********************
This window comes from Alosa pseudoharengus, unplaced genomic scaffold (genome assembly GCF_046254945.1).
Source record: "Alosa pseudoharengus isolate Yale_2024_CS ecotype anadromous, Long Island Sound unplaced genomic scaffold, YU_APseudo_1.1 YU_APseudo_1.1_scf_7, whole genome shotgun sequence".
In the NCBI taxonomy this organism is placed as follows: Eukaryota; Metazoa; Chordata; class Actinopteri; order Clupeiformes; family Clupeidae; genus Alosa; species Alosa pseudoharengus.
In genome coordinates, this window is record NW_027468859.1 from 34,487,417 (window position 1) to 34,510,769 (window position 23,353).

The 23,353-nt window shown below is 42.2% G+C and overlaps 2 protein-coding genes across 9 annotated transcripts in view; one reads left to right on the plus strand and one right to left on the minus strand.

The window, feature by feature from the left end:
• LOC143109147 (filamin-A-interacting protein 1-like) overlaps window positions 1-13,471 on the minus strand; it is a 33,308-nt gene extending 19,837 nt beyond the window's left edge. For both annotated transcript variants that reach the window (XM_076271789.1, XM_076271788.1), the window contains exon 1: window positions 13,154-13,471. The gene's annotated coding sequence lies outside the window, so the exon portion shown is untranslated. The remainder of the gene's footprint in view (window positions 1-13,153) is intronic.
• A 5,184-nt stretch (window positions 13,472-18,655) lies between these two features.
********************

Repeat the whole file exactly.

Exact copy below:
This window comes from Alosa pseudoharengus, unplaced genomic scaffold (genome assembly GCF_046254945.1).
Source record: "Alosa pseudoharengus isolate Yale_2024_CS ecotype anadromous, Long Island Sound unplaced genomic scaffold, YU_APseudo_1.1 YU_APseudo_1.1_scf_7, whole genome shotgun sequence".
In the NCBI taxonomy this organism is placed as follows: Eukaryota; Metazoa; Chordata; class Actinopteri; order Clupeiformes; family Clupeidae; genus Alosa; species Alosa pseudoharengus.
In genome coordinates, this window is record NW_027468859.1 from 34,487,417 (window position 1) to 34,510,769 (window position 23,353).

The 23,353-nt window shown below is 42.2% G+C and overlaps 2 protein-coding genes across 9 annotated transcripts in view; one reads left to right on the plus strand and one right to left on the minus strand.

The window, feature by feature from the left end:
• LOC143109147 (filamin-A-interacting protein 1-like) overlaps window positions 1-13,471 on the minus strand; it is a 33,308-nt gene extending 19,837 nt beyond the window's left edge. For both annotated transcript variants that reach the window (XM_076271789.1, XM_076271788.1), the window contains exon 1: window positions 13,154-13,471. The gene's annotated coding sequence lies outside the window, so the exon portion shown is untranslated. The remainder of the gene's footprint in view (window positions 1-13,153) is intronic.
• A 5,184-nt stretch (window positions 13,472-18,655) lies between these two features.